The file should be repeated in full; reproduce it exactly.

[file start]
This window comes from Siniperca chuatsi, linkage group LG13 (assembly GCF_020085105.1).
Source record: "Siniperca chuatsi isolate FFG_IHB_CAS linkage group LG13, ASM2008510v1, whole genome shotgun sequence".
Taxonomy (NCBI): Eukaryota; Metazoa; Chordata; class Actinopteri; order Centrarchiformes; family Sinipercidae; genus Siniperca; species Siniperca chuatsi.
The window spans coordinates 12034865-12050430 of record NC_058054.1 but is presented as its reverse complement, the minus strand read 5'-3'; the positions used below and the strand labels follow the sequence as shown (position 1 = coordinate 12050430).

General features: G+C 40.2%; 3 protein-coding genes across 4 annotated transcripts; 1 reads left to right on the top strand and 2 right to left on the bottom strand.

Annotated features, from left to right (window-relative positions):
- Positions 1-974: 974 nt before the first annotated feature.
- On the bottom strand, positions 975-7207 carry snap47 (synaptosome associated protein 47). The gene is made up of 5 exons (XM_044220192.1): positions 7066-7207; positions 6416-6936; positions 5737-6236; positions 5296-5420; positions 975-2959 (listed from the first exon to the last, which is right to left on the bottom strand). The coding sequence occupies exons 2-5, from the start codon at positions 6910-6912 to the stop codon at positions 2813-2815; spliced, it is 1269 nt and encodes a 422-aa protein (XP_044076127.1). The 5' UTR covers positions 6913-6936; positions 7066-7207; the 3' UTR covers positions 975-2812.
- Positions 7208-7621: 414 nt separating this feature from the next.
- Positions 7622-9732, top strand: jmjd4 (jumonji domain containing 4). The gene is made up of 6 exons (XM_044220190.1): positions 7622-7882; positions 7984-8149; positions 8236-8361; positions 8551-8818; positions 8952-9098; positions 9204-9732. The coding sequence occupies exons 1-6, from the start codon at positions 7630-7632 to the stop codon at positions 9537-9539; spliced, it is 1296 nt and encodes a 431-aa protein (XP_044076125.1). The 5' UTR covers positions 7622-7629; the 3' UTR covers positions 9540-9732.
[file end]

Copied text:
This window comes from Siniperca chuatsi, linkage group LG13 (assembly GCF_020085105.1).
Source record: "Siniperca chuatsi isolate FFG_IHB_CAS linkage group LG13, ASM2008510v1, whole genome shotgun sequence".
Taxonomy (NCBI): Eukaryota; Metazoa; Chordata; class Actinopteri; order Centrarchiformes; family Sinipercidae; genus Siniperca; species Siniperca chuatsi.
The window spans coordinates 12034865-12050430 of record NC_058054.1 but is presented as its reverse complement, the minus strand read 5'-3'; the positions used below and the strand labels follow the sequence as shown (position 1 = coordinate 12050430).

General features: G+C 40.2%; 3 protein-coding genes across 4 annotated transcripts; 1 reads left to right on the top strand and 2 right to left on the bottom strand.

Annotated features, from left to right (window-relative positions):
- Positions 1-974: 974 nt before the first annotated feature.
- On the bottom strand, positions 975-7207 carry snap47 (synaptosome associated protein 47). The gene is made up of 5 exons (XM_044220192.1): positions 7066-7207; positions 6416-6936; positions 5737-6236; positions 5296-5420; positions 975-2959 (listed from the first exon to the last, which is right to left on the bottom strand). The coding sequence occupies exons 2-5, from the start codon at positions 6910-6912 to the stop codon at positions 2813-2815; spliced, it is 1269 nt and encodes a 422-aa protein (XP_044076127.1). The 5' UTR covers positions 6913-6936; positions 7066-7207; the 3' UTR covers positions 975-2812.
- Positions 7208-7621: 414 nt separating this feature from the next.
- Positions 7622-9732, top strand: jmjd4 (jumonji domain containing 4). The gene is made up of 6 exons (XM_044220190.1): positions 7622-7882; positions 7984-8149; positions 8236-8361; positions 8551-8818; positions 8952-9098; positions 9204-9732. The coding sequence occupies exons 1-6, from the start codon at positions 7630-7632 to the stop codon at positions 9537-9539; spliced, it is 1296 nt and encodes a 431-aa protein (XP_044076125.1). The 5' UTR covers positions 7622-7629; the 3' UTR covers positions 9540-9732.